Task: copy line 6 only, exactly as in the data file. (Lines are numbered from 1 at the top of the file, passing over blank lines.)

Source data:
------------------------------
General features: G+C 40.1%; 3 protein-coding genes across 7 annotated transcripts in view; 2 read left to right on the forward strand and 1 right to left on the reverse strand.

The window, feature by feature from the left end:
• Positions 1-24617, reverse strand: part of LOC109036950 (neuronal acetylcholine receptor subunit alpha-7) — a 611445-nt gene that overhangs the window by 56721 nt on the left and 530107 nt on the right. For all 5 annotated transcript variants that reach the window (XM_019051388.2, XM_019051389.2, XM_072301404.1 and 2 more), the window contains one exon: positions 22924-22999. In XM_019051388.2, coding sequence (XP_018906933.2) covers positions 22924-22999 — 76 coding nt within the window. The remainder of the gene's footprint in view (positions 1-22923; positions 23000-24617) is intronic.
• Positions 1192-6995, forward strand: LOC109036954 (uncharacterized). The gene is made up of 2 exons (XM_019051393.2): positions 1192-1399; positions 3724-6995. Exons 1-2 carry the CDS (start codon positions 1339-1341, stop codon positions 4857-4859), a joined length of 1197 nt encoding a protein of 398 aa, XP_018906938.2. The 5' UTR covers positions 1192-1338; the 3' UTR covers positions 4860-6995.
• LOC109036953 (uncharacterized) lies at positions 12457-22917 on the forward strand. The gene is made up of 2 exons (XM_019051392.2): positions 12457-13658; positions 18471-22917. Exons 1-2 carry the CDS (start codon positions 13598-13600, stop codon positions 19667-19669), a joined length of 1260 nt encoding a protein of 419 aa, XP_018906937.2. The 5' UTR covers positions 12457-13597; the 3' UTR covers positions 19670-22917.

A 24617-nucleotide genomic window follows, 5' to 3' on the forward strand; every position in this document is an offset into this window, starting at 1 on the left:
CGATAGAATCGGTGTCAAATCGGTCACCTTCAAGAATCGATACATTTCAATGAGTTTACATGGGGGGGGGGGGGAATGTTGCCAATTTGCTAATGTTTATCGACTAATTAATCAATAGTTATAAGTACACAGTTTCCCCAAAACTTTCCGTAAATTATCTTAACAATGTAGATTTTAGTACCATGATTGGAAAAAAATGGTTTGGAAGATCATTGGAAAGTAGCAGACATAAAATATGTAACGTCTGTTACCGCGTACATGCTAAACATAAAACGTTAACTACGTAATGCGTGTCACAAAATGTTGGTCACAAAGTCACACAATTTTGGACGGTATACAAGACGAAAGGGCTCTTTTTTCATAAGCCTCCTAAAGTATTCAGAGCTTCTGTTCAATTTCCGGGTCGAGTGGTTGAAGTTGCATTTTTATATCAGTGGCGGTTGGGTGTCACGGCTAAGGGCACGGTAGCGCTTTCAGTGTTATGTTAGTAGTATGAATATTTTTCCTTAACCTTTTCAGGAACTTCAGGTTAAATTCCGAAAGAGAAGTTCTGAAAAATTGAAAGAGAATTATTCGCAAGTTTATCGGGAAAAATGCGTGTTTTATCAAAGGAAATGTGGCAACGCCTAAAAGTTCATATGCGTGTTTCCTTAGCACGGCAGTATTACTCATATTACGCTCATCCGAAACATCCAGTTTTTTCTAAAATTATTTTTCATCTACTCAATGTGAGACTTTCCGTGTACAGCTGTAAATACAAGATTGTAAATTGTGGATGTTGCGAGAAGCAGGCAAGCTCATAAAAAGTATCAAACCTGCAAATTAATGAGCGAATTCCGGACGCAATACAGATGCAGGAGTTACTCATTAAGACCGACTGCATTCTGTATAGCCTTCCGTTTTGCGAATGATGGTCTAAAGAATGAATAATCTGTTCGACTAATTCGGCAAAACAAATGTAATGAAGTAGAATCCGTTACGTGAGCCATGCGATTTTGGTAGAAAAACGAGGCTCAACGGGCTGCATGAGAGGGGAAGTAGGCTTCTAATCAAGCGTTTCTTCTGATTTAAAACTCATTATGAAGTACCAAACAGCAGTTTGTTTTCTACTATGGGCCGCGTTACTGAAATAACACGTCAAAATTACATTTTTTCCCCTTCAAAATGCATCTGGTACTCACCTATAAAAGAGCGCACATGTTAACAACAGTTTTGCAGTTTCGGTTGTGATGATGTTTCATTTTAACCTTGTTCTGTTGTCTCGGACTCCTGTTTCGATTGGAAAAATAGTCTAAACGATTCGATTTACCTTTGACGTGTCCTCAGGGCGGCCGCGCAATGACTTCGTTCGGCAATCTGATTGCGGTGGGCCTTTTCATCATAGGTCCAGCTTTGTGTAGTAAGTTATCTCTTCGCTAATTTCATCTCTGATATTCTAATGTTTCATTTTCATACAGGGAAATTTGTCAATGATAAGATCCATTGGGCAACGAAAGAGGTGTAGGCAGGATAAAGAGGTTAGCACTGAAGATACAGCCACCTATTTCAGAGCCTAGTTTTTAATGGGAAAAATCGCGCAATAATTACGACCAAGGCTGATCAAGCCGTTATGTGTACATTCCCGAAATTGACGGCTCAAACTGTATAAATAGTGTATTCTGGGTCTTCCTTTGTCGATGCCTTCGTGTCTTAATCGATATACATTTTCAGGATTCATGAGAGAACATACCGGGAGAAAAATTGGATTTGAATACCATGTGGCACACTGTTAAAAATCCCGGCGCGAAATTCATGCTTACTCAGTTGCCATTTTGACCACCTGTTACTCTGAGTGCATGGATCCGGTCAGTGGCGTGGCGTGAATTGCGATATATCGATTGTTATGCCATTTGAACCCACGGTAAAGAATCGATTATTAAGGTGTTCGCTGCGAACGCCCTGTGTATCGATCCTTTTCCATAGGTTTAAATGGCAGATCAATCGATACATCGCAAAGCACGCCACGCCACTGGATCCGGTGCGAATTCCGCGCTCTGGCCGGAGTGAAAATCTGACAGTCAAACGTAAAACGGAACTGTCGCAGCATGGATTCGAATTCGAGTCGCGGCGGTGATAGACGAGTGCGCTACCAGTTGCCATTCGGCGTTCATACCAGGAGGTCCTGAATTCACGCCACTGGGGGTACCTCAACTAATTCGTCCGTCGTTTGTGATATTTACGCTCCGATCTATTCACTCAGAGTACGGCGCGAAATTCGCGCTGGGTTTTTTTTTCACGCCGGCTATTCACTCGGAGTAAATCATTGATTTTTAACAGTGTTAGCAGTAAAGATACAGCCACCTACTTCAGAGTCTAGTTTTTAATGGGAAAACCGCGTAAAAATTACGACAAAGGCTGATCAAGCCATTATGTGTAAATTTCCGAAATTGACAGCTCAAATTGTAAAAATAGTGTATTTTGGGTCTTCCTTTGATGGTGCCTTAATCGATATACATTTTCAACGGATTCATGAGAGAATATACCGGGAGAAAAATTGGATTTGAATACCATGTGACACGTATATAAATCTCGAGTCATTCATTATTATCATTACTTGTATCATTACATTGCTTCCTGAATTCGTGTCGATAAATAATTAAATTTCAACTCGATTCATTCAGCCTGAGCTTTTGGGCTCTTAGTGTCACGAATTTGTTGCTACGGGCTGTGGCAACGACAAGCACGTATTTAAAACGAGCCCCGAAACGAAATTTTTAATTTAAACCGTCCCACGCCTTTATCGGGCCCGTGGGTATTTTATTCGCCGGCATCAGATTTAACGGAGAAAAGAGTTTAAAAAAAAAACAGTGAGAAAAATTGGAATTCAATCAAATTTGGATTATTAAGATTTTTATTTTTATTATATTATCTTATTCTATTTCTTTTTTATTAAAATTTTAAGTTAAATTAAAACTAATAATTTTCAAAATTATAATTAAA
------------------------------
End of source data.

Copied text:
A 24617-nucleotide genomic window follows, 5' to 3' on the forward strand; every position in this document is an offset into this window, starting at 1 on the left: